Media’s Impact on Body Image

girl scrolling on cellphone

By Mandy Parsons

Beauty may be hard to define, but we feel like we know it when we see it. I think we can agree that it’s subjective, as we all find different qualities personally pleasing or attractive. But if beauty truly is in the eye of the beholder, then it exists all around us. So why then does society not embrace beauty in all its forms?

Culture has always influenced public ideas about beauty, as well as beauty standards. For example, in some cultures, a thin frame or fair complexion is considered more desirable, while other cultures promote curvy figures and tanned skin.

Who or what dictates these cultural expectations? Unfortunately, in 21st-century America, the media plays a significant role in shaping our ideas about beauty. And the rise of social media over recent years has had a profound impact on body image.

How does media exposure affect the way we think about ourselves? What should we know about these harmful influences, and how can we work toward fostering a healthy body image?

How the Media Influences Body Image

Every single body we view can shape how we perceive our own bodies.

From movies and TV shows, to magazines, books, and more: Every single body we view can shape how we perceive our own bodies. This becomes particularly concerning when the bodies we see glorified by media outlets are perceived as superior to our own.

Social comparison is a process by which individuals compare themselves either upward or downward to others. The extent to which women engage in this process can indicate how likely they are to be impacted by media images.

Those who are prone to social comparison may strive to achieve with their own bodies what they see as the “ideal” form on screens and in print. Medium blogger Shelby Smith explores this phenomenon as it relates to actors who star in superhero films. Viewers frequently desire to imitate a particular body type portrayed by their favorite actor without knowing the unrealistic and often dangerous methods used to achieve that look.

“The public needs to understand the difference between having a healthy lifestyle and extreme diets for a specific body,” writes Smith. Hours at the gym, high-protein diets, and calorie reducing can cause serious health problems when unsupervised.

Similarly, increased social media exposure has proved detrimental to our body image as well. reports people spend more than two hours and 20 minutes a day on social media platforms worldwide.

social media apps on iPhone

Consequently, the International Journal of Environmental Research and Public Health confirms that use of social networking sites represents “a risk factor for body image dissatisfaction and associated eating disorders.”

This is especially true for teen girls on social media when social comparison and unattainable beauty standards produce body shame, low self-esteem, body dysmorphia, and depression — all known eating disorder triggers.

Tricks of the Trade

As we learned the hard way with glossy magazines, what you see isn’t always what you get, and media images are often misleading. Furthermore, image editing has come a long way since basic retouching and airbrushing.

Nowadays, you can easily edit photos to your liking by using simple FaceTune “fixes” and TikTok filters, says the Cleveland Clinic. These, along with nearly undetectable AI tools, can completely change your features or “warp the size and shape of your body.”

Capturing the “perfect” selfie has become an art form that fuels self-preoccupation and anxiety. But our obsession with others’ photos — those we aspire to be like — is equally damaging. Coincidentally, many of the viral images we admire are not even real.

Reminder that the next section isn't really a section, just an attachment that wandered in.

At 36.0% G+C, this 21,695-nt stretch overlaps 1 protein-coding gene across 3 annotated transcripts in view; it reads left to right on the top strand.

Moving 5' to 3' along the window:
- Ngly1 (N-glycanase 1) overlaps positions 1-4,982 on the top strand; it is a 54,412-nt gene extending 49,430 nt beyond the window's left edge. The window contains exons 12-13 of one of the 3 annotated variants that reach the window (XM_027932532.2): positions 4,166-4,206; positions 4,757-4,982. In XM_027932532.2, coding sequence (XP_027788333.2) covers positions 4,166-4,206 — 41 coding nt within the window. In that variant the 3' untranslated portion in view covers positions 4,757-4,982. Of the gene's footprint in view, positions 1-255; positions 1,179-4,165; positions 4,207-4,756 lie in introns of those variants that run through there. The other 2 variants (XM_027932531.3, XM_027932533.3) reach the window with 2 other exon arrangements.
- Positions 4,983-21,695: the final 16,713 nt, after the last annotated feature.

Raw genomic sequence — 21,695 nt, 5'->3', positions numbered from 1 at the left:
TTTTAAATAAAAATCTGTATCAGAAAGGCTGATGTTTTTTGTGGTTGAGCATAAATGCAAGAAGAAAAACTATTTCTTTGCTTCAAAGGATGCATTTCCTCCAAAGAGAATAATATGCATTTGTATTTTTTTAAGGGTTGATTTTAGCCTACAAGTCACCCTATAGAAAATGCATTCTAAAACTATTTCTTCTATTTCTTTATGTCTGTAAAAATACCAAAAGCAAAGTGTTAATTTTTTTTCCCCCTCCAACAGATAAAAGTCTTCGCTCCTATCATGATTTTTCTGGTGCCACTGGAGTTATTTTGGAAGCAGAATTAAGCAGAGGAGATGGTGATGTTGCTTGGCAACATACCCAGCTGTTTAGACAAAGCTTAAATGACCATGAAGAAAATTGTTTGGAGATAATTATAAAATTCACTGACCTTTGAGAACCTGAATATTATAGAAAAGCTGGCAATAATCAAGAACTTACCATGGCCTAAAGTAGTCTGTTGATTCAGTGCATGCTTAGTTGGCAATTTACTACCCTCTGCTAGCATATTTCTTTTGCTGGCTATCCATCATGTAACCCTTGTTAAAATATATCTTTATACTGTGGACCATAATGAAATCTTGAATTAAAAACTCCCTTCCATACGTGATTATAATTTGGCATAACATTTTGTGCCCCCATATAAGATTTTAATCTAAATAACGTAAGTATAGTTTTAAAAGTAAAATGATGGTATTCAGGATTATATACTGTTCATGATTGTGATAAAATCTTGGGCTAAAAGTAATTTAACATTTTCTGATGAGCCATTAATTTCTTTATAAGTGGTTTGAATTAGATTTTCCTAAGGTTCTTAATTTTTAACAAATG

Computer-generated content is currently a hot trend among media circles, causing much discussion about the problem with fake and Deepfake images and the growing mistrust of media. “If any image can be manufactured — and manipulated — how can we believe anything we see?” asks The New York Times contributors Tiffany Hsu and Steven Lee Myers.

For this reason, and countless others, we must consume media with caution. The National Eating Disorders Association even offers tips for becoming a critical media consumer in an effort to educate individuals on the dangers of media messaging.

Building a Healthy Body Image 

According to research published by the American Psychological Association, teens and young adults who reduced social media use by 50% saw significant improvement in how they felt about their appearance.

Limiting social media and practicing discernment about the types of media you consume is an important step toward building a healthy body image. Also, consider the following ideas on how to improve your body image:

  • Make a list of your positive attributes, skills, and talents to help you appreciate your whole self
  • Focus on valuing and respecting what your body can do
  • Set health-focused goals centered around a non-diet approach
  • Avoid comparing yourself to others; instead, recognize what makes you special
  • Remember that many media images are manipulated or generated
  • Understand that weight loss is not the answer; issues of self-worth run deeper than a number on a scale

Ultimately, seeking professional help to address the root cause of your struggle is the most effective treatment.

We Are Here to Help

For many of us, embracing body positivity is a daunting task. It takes time, intentional effort, and a lot of support. Fortunately, The Meadows Ranch is uniquely equipped to help those suffering from body image issues due to negative media influence or any number of reasons.

We not only treat eating disorders but also other co-occurring mental health conditions, and our treatment plans are whole-person oriented, individualized, and comprehensive in their approach.

Receive the help you need to begin your recovery journey. Healing is just a call, chat, or email away.